However, while finding that “that the City acted with the requisite ‘intent to deprive,’ within the meaning of Rule 37(e)(2)”, Judge Zilly chose to “issue an adverse instruction at trial that the jury may presume that the City officials’ text messages (deleted after Plaintiffs commenced this action) were unfavorable to the City” and also awarded “attorneys’ fees and costs (including expert-related costs) incurred as a result of the City’s spoliation of evidence” (which ultimately came to $600,000 as part of a $3.65 million settlement in the case). Judge Zilly also awarded sanctions for the defendant, allowing defendant to present evidence of mobile device data spoliation by one plaintiff individual (which became moot because of the settlement).

So, what do you think? Are you surprised that the sanctions weren’t greater for mobile device data spoliation on both sides? Please share any comments you might have or if you’d like to know more about a particular topic.

Case opinion link courtesy of eDiscovery Assistant, an Affinity partner of eDiscovery Today. Check out Kelly Twigger’s discussion of the case here!

Disclaimer: The views represented herein are exclusively the views of the author, and do not necessarily represent the views held by my employer, my partners or my clients. eDiscovery Today is made available solely for educational purposes to provide general information about general eDiscovery principles and not to provide specific legal advice applicable to any particular circumstance. eDiscovery Today should not be used as a substitute for competent legal advice from a lawyer you have retained and who has agreed to represent you.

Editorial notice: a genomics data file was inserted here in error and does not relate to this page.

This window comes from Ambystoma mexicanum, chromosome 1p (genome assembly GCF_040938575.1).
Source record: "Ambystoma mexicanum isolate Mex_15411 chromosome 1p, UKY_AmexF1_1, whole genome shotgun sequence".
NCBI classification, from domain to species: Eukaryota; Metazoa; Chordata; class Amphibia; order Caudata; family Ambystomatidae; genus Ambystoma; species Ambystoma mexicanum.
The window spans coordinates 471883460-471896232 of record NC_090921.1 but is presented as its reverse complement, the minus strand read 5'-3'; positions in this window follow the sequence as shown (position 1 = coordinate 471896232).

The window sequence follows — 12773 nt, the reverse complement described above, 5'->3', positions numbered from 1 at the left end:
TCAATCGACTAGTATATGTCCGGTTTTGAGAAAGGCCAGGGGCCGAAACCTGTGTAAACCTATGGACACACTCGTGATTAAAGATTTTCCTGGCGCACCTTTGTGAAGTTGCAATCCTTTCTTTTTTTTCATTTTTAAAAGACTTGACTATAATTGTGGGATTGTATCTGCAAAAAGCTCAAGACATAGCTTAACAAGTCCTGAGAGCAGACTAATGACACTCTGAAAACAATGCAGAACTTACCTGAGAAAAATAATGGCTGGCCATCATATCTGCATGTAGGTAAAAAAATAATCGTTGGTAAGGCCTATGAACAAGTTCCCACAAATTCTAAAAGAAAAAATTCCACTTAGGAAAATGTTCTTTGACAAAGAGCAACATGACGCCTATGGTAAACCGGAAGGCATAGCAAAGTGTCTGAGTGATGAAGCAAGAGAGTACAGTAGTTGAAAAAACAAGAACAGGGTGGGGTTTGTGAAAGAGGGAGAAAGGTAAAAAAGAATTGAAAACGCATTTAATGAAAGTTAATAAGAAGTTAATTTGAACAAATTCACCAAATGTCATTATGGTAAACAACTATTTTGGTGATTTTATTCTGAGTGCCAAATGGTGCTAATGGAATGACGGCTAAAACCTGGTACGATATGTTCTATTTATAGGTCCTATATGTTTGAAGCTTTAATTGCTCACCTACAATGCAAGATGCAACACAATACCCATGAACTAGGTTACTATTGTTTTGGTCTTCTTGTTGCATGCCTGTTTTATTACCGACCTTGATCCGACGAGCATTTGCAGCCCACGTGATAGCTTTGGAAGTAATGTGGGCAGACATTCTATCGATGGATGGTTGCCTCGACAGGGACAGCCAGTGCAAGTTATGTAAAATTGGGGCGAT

1. As a lay person involved in litigation support and legal hold management, I’m surprised the court only used “may consider” language to the jury instructions for these egregious acts. And missing in any of the court’s observations is any statement that requirements to retain potentially relevant information includes the “anticipation of…” legal action, not just on the date the legal hold is issued. This follows along with what seems an obvious delay in issuing the legal hold in the first place. Surely, these top-level city executives were intelligent enough to “anticipate” forthcoming legal action; if not, they surely had intelligent attorneys advising them of such. And the city would not pull such an obviously juvenile stunt as thinking they could just claim “date of issuance” is all that matters for potentially relevant data retention. Right?

    Aaron Taylor

  2. “Mayor Jenny Durkan: Despite being named in Plaintiffs’ preservation letters starting in late June 2024,” My guess is the 2024 is a typo, but you may be a fellow time traveler.